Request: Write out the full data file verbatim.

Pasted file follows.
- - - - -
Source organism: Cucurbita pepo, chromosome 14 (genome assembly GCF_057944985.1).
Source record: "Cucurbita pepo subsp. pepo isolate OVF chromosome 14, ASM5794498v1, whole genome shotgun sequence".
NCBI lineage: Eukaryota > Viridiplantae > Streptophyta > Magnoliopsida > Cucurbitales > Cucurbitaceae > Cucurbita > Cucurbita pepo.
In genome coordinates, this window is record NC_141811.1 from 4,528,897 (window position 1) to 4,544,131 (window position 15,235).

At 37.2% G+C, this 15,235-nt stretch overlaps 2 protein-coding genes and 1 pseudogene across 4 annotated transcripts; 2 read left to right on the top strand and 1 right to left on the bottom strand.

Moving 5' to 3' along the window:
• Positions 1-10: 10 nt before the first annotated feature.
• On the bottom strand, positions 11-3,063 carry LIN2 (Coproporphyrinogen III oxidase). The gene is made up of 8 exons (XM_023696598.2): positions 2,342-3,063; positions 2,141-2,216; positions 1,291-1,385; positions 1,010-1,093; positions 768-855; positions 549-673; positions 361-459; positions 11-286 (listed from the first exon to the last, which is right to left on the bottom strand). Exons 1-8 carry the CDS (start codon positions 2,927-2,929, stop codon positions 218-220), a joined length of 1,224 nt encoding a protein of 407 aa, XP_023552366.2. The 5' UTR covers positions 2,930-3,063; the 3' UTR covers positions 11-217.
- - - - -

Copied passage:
Source organism: Cucurbita pepo, chromosome 14 (genome assembly GCF_057944985.1).
Source record: "Cucurbita pepo subsp. pepo isolate OVF chromosome 14, ASM5794498v1, whole genome shotgun sequence".
NCBI lineage: Eukaryota > Viridiplantae > Streptophyta > Magnoliopsida > Cucurbitales > Cucurbitaceae > Cucurbita > Cucurbita pepo.
In genome coordinates, this window is record NC_141811.1 from 4,528,897 (window position 1) to 4,544,131 (window position 15,235).

At 37.2% G+C, this 15,235-nt stretch overlaps 2 protein-coding genes and 1 pseudogene across 4 annotated transcripts; 2 read left to right on the top strand and 1 right to left on the bottom strand.

Moving 5' to 3' along the window:
• Positions 1-10: 10 nt before the first annotated feature.
• On the bottom strand, positions 11-3,063 carry LIN2 (Coproporphyrinogen III oxidase). The gene is made up of 8 exons (XM_023696598.2): positions 2,342-3,063; positions 2,141-2,216; positions 1,291-1,385; positions 1,010-1,093; positions 768-855; positions 549-673; positions 361-459; positions 11-286 (listed from the first exon to the last, which is right to left on the bottom strand). Exons 1-8 carry the CDS (start codon positions 2,927-2,929, stop codon positions 218-220), a joined length of 1,224 nt encoding a protein of 407 aa, XP_023552366.2. The 5' UTR covers positions 2,930-3,063; the 3' UTR covers positions 11-217.